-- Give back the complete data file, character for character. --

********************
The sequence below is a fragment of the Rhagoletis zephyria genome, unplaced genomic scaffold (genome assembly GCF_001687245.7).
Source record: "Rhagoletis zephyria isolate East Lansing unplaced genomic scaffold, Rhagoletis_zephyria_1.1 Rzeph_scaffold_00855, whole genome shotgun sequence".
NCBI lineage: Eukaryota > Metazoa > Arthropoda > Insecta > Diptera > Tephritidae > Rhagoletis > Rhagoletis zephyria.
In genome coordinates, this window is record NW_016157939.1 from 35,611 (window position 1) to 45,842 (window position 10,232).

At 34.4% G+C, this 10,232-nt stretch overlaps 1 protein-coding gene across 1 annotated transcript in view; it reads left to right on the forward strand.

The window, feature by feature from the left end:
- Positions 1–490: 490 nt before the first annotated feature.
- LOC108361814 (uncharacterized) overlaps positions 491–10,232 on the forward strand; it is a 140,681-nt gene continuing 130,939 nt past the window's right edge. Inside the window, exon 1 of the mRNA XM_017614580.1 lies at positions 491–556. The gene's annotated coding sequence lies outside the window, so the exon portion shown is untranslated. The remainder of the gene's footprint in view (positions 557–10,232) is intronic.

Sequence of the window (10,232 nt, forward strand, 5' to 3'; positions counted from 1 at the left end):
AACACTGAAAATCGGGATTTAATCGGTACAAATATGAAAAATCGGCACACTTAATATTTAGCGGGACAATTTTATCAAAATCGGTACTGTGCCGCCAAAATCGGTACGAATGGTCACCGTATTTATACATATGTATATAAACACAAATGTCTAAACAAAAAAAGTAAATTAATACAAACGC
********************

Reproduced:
The sequence below is a fragment of the Rhagoletis zephyria genome, unplaced genomic scaffold (genome assembly GCF_001687245.7).
Source record: "Rhagoletis zephyria isolate East Lansing unplaced genomic scaffold, Rhagoletis_zephyria_1.1 Rzeph_scaffold_00855, whole genome shotgun sequence".
NCBI lineage: Eukaryota > Metazoa > Arthropoda > Insecta > Diptera > Tephritidae > Rhagoletis > Rhagoletis zephyria.
In genome coordinates, this window is record NW_016157939.1 from 35,611 (window position 1) to 45,842 (window position 10,232).

At 34.4% G+C, this 10,232-nt stretch overlaps 1 protein-coding gene across 1 annotated transcript in view; it reads left to right on the forward strand.

The window, feature by feature from the left end:
- Positions 1–490: 490 nt before the first annotated feature.
- LOC108361814 (uncharacterized) overlaps positions 491–10,232 on the forward strand; it is a 140,681-nt gene continuing 130,939 nt past the window's right edge. Inside the window, exon 1 of the mRNA XM_017614580.1 lies at positions 491–556. The gene's annotated coding sequence lies outside the window, so the exon portion shown is untranslated. The remainder of the gene's footprint in view (positions 557–10,232) is intronic.

Sequence of the window (10,232 nt, forward strand, 5' to 3'; positions counted from 1 at the left end):
AACACTGAAAATCGGGATTTAATCGGTACAAATATGAAAAATCGGCACACTTAATATTTAGCGGGACAATTTTATCAAAATCGGTACTGTGCCGCCAAAATCGGTACGAATGGTCACCGTATTTATACATATGTATATAAACACAAATGTCTAAACAAAAAAAGTAAATTAATACAAACGC